The verdict is still out on Nuance Dragon voice recognition program

Greetings, readers. I have tried the brand-newest version of the Dragon NaturallySpeaking voice recognition program, which the creators call a solution. So far I like it. It’s obviously the same product only better. A couple of months ago, The Nuance company sent me a notice that they are discontinuing my version of the solution, and gave me a choice about what I wanted to do. I could continue to use my current version, number 13, without tech support and updates or I could actually purchase the newest version, number 15, at a big discount. I chose the latter. For a hundred six dollars and some cents I could own a three hundred-dollar product. I said yes, please.

I’ve tried it out a few times already and there are a few improvements I’ve noticed right off the bat. For starters, it did not have to relearn my voice. I believe when I was installing 15, it learned from the previous version before replacing it. That is awesome. I just wish when I am creating a new blog entry in the new post screen on my WordPress dashboard, that I could dictate with the voice recognition program. I still have to dictate in a word program then cut and paste it if Rebecca is not here. That is not that hard to do, but it is an extra step.

The one thing that I did that I actually regret – and it goes to show how impatient I can be – I downloaded the digital copy instead of ordering a disk through the mail. Somewhere in the downloaded content, I’m sure, is the instruction booklet with all the commands and other information about what’s new in the product. I’m quite certain I’ll find it somewhere.

The following paragraph has spoilers for the novel Four’s a Crowd, the book Darren Taylor wrote based on my play Kimberly. If you haven’t read the book yet but want to, you can skip the next paragraph. It is a fantastic novel.

Yesterday Rebecca and I were doing some research on a major health issue for the elderly. My new writing project very well could be either a brand new play or TV pilot script, Five’s a Family, based on Four’s a Crowd. The timeline would be approximately five to eight years from the end of the novel where Kimberly gave birth to Emily Alice. I would want the child to be old enough to interact and be an integral part of the family instead of just sitting there and being cute. The issue is can Alice still have the health to be living in the house as one of the main characters, or would she have to be in a nursing home, only seen once in a while. After a little more research, I will know what I can and cannot do plausibly.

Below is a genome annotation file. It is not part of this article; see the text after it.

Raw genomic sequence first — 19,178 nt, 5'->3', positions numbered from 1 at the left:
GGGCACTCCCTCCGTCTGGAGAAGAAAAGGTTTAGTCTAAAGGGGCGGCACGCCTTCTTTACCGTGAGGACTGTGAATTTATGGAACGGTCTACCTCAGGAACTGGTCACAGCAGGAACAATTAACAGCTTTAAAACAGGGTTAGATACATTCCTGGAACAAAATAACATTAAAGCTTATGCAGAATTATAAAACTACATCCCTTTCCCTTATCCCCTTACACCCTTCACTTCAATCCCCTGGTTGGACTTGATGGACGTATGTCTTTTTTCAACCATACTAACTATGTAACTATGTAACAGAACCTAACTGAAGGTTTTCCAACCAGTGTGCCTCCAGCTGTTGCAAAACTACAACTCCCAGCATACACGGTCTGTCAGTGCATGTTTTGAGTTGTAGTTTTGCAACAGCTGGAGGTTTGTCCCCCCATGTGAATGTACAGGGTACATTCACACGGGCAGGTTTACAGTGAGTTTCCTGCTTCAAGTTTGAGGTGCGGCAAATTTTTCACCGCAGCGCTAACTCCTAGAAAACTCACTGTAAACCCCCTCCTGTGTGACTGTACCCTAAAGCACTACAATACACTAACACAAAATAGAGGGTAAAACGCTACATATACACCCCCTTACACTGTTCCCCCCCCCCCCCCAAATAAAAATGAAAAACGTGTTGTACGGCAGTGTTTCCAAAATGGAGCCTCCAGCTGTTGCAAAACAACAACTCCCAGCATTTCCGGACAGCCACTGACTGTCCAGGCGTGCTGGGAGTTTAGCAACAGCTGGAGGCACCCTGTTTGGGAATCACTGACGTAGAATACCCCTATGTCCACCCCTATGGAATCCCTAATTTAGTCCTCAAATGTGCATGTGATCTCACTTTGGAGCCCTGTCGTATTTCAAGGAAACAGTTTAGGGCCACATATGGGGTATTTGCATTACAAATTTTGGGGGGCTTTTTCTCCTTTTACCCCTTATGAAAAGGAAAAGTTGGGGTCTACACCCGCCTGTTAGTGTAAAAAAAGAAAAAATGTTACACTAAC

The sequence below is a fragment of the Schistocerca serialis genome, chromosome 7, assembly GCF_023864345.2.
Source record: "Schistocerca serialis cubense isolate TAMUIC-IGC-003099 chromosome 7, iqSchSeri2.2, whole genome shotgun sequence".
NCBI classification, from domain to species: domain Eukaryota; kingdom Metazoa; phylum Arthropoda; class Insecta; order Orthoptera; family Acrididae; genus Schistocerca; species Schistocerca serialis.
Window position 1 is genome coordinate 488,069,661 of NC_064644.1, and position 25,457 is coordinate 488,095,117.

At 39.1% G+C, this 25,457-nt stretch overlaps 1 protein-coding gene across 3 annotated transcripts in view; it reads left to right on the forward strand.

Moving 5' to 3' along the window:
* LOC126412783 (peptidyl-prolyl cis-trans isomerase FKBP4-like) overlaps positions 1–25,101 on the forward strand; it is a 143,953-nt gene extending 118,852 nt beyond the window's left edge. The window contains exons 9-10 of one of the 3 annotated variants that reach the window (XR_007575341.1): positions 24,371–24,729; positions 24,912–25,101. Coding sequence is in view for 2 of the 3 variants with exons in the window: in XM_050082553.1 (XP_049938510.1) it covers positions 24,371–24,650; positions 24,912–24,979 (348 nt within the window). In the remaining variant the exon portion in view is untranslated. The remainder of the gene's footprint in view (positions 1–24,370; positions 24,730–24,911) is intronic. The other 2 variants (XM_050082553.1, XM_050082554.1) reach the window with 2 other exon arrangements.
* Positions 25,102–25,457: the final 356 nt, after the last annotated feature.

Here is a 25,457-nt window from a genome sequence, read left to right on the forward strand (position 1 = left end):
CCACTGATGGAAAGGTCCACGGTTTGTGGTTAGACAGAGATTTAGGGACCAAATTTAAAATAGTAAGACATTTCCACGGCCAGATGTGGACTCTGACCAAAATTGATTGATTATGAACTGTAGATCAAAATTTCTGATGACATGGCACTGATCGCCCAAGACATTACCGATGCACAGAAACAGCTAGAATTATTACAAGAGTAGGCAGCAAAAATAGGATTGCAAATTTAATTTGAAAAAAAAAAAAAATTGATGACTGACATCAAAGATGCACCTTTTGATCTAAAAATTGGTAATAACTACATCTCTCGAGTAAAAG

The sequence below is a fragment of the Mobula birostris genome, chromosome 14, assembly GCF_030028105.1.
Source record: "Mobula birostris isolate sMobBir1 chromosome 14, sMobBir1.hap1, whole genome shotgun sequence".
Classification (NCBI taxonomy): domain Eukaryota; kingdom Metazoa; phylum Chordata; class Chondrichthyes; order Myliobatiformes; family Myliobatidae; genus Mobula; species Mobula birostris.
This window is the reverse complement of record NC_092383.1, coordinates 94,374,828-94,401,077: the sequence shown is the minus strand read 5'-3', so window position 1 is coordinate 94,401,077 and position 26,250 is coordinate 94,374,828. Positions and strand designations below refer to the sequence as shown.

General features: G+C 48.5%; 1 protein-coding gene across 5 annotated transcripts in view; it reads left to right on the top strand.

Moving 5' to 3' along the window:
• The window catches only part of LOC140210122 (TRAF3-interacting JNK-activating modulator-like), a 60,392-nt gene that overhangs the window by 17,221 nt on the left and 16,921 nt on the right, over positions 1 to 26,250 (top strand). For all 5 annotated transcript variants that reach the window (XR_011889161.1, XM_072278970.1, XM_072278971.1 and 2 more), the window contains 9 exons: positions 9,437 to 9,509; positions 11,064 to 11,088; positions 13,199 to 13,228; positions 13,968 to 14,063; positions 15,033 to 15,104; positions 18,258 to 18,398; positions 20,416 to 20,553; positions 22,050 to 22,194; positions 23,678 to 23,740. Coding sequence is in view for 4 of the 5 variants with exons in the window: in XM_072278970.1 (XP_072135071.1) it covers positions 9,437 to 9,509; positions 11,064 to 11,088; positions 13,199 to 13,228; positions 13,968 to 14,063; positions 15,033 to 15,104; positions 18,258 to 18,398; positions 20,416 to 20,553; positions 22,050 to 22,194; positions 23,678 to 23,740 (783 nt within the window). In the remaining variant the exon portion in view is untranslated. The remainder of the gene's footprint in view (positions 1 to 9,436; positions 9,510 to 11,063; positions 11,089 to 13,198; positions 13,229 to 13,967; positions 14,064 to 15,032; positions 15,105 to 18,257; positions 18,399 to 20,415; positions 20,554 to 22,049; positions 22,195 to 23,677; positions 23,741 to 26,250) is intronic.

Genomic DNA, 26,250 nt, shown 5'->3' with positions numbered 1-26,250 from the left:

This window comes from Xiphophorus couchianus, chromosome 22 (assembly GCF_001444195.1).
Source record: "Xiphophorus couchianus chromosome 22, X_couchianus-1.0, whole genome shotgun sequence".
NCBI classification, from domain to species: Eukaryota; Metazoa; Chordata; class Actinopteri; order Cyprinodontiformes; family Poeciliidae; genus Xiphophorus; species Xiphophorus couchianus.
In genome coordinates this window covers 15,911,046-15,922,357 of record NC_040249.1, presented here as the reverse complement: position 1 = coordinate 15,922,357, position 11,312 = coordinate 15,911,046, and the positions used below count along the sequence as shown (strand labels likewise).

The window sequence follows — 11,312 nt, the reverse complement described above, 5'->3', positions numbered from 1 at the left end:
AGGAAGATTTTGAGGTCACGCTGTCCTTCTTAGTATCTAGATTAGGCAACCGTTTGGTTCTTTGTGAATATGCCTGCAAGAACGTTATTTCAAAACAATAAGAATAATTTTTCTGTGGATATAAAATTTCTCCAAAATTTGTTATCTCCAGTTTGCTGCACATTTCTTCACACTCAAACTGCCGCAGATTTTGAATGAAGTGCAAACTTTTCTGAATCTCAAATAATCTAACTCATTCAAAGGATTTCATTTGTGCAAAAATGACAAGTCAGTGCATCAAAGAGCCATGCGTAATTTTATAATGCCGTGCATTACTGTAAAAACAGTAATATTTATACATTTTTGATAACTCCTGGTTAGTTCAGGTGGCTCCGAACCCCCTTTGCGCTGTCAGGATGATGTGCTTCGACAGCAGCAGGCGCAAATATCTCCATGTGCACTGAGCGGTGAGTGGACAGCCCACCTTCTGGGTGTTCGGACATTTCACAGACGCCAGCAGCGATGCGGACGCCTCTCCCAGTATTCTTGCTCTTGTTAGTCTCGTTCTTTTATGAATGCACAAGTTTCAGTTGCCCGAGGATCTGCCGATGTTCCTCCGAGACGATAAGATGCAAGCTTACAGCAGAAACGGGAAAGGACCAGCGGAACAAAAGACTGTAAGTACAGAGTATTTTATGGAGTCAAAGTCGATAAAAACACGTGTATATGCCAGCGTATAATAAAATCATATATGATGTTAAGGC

And welcome back to anyone who didn’t read the previous paragraph. Both Rebecca and I seem to be unusually distracted today. Distraction number one is the multitude of construction noises from next door. Number two is my rather naughty kitty cat, Princess Josie. And number three is stopping to find the right words for the blog entry, which are not coming as easily as usual, so we have to keep stopping to find the right words and phrases for a clear meaning. But, we trudge through. Yes, we did have a moment there where we had to re-word almost the whole previous paragraph. We were almost finished with it, when Rebecca pointed out what a major spoiler it was. Oops, can’t do that. That is why she makes the big bucks. She catches things way before I do. Could I edit my own blog? Sure. Would it be edited as well? I don’t think so.

As I begin to wind this blog post down, Josie has finally located a comfy spot. Now she settles down. Haha. I guess it is a comedy of errors today. As I’m trying to dictate the next sentence, the jack hammer outside is wreaking havoc with my concentration. The construction progress of said seven-story building will take at least a year or more. When it is completed, I fear I will have no pretty view left. I took this eighth story apartment for the view. Dang it.

There is today’s entry. We’ll be back next Wednesday with more written goodies. Take care, have a wonderful weekend, give someone you love a hug, and happy reading.

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